Recently, well logging with electrodes of a new type, sometimes referred to as "spherical focussing" apparatus have been made. They are described in U.S. Pat. No. 3,760,260 issued Sept. 18, 1973 to N. Schuster and assigned to the same assignee as this application. In this system, current electrodes associated with A.C. generators emit a main current Io and an auxiliary current I1 from a central electrode. One of the current generators is controlled by a control loop connected to two potential electrodes so that the auxiliary current forces the main current to penetrate into the formation. The ratio of the main current Io to the potential difference Eo, measured between two potential electrodes give a measurement of a conductivity of a formation zone, which measurement is only slightly influenced by the resistivity of the zone (mud or mudcake) located between electrodes and the formation.
The invention relates to methods and apparatus for investigating earth formations and in particular to methods and apparatus of the "spherical focusing" type for determining the average lateral thickness of the zone in the borehole.
In accordance with the invention, main and auxiliary currents are emitted into the media surrounding an electrode supporting structure suspended in a borehole which has been drilled into the formation. First and second signals representative of the main and auxiliary currents are produced and then combined to produce an output signal representative of the average lateral thickness of a zone in the formation.
In one embodiment of the invention, the average lateral thickness of the zone in the borehole, Zt, is obtained by combining the derived measurements in accordance with the relationship:
Log Zt = E Log I1 /Io + F Log Ra /Rz + G
where E, G and F are constants, Rz is a predetermined resistivity of the zone between the electrodes and the formation, Ra is the resistivity of a portion of the formation and I1 and Io are the auxiliary and main currents respectively. The zone consists either of the borehole mud in which case the average lateral thickness Zt corresponds to the borehole diameter, dh, and Rz is the resistivity of the borehole mud, Rm or of the mudcake on the borehole wall in which case the average lateral thickness Zt corresponds to the average thickness of the mudcake hmc, and Rz is the resistivity of the mudcake Rmc.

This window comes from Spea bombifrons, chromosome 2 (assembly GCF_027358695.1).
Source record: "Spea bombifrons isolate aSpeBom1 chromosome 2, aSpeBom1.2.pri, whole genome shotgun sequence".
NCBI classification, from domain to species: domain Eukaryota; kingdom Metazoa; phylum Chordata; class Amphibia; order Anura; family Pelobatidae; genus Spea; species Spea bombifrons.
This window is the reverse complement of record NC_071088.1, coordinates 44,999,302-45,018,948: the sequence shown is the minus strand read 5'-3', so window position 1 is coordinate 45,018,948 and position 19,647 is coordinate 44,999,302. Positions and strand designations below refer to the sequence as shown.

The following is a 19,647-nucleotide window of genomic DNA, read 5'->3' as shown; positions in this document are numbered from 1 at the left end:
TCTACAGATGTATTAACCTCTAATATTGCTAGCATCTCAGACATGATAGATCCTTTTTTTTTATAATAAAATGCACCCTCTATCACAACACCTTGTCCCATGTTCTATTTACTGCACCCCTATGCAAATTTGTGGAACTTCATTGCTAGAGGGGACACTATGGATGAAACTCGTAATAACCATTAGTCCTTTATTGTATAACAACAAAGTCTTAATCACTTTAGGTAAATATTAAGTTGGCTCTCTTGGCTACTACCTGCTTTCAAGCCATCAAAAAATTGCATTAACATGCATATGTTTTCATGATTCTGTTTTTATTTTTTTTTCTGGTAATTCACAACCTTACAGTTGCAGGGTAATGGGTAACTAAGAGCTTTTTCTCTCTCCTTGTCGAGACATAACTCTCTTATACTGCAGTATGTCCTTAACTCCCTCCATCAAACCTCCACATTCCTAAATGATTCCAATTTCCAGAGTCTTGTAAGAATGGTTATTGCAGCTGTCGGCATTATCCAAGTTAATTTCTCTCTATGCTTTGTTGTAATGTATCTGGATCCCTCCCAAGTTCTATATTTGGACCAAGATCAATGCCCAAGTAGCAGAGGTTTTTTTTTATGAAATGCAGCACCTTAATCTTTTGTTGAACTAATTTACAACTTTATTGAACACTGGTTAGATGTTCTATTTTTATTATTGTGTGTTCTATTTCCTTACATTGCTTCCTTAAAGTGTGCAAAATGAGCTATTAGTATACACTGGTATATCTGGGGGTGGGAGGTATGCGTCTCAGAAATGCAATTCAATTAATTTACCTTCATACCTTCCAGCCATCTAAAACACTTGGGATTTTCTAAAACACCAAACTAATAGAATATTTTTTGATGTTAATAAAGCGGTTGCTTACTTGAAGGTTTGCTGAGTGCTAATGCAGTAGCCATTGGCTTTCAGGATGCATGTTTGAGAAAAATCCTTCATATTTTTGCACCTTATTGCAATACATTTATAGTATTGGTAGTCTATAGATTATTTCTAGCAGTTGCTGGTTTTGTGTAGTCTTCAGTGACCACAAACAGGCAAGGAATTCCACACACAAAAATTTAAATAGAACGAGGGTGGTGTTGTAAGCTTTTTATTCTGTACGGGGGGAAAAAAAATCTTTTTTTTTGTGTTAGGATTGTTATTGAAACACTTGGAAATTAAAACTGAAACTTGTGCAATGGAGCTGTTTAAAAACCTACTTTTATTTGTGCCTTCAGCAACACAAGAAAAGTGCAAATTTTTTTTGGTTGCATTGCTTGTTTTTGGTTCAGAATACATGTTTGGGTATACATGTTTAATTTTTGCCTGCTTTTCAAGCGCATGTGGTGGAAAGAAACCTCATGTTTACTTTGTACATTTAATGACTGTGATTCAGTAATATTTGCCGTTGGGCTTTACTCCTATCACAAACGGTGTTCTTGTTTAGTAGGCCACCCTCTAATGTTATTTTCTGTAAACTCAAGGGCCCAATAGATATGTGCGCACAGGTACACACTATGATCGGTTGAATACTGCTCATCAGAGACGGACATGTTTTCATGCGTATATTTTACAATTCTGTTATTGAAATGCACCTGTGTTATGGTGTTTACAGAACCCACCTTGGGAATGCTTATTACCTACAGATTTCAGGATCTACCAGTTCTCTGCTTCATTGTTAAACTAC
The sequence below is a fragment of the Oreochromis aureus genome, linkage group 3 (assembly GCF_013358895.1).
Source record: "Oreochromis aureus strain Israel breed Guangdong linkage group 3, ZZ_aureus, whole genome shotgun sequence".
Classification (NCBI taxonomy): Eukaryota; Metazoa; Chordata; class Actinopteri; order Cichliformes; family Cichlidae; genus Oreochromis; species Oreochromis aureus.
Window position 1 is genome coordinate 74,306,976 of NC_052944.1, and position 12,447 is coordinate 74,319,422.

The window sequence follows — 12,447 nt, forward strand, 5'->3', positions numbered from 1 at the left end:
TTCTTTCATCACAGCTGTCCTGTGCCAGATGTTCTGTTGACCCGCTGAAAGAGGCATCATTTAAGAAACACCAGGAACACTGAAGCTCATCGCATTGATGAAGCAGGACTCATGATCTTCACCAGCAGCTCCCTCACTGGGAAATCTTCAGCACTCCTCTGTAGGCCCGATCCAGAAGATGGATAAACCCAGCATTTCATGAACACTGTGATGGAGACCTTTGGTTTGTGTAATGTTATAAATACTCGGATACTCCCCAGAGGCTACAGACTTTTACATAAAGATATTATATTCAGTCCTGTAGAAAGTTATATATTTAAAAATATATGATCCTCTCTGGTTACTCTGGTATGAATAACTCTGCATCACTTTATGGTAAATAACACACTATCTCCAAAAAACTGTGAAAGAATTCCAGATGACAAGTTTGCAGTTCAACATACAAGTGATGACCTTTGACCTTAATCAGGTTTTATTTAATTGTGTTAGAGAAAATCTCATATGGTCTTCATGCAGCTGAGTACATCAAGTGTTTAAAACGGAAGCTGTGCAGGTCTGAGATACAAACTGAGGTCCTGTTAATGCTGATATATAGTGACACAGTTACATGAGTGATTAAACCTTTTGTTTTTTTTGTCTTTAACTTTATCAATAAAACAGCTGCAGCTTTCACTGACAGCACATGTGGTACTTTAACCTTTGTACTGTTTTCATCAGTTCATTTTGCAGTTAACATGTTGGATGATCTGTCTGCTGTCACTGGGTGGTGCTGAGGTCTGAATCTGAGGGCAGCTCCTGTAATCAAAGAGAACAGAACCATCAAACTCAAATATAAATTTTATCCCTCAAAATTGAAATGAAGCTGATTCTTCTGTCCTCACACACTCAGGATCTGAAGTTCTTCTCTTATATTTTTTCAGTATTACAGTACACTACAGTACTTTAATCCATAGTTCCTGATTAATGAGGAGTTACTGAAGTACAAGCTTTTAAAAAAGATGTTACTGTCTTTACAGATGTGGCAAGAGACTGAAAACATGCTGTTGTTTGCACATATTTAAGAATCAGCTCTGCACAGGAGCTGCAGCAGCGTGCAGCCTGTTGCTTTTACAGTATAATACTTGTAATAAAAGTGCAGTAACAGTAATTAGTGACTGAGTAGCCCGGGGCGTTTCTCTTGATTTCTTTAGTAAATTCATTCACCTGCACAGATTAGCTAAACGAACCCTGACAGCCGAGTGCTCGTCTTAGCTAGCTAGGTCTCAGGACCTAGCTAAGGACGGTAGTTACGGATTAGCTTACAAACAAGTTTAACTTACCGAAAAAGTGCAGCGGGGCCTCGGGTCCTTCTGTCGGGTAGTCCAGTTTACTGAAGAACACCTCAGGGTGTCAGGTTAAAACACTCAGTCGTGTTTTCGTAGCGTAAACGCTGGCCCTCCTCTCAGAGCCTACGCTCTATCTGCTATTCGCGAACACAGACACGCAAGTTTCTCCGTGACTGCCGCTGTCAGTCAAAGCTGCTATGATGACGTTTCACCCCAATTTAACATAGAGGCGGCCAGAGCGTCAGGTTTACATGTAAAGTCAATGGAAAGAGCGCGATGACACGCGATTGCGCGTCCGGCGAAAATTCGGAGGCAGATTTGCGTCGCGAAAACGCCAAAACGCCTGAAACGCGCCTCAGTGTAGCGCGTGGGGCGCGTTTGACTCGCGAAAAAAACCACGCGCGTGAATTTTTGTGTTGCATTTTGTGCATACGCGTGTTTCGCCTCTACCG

For a better understanding of the present invention, together with other and further objects thereof, reference is had to the following description taken in connection with the accompanying drawings, the scope of the invention being pointed out in the appended claims.
FIG. 1 is a diagram of the embodiment of a mandrel mounted apparatus according to the invention giving an indication of the diameter of a borehole.
FIG. 2 is a schematic representation showing in greater detail a portion of FIG. 1.
FIG. 3 is a flow diagram representative of a computer program for determining the diameter of a borehole.
FIG. 4 is a diagram of a pad mounted apparatus according to the invention for determining mudcake thickness.
FIG. 5 is a flow diagram representation of a computer program for determining mudcake thickness.
Referring now to FIG. 1 there is shown a mandrel-mounted resistivity measuring device of the spherical focusing type which in accordance with the invention is useful in determining borehole diameter. The device 10 is suspended at the end of cable 12 in borehole 14 which has been drilled in earth formation 15. The device can be moved within the borehole in a conventional manner by reeling and unreeling cable 12 by means of a winch (not shown) located at the earth's surface. The borehole diameter is designated dh. The device further comprises a body member 16 whose upper part 18 contains electrical circuits which will be described in greater detail below and is lower part 20, made of an insulating material; which carries, from top to bottom, annular electrodes M2, M1, A1, Mo, Ao, M'o, A'1, M'1, and M'2. The electrodes M'o, A'1, M'1 and M'2 are respectively connected to the electrodes Mo, A1, M1 and M2 so as to form a symmetrical system in relation to electrode Ao. The upper part 18 of the body member comprises current-return electrode B.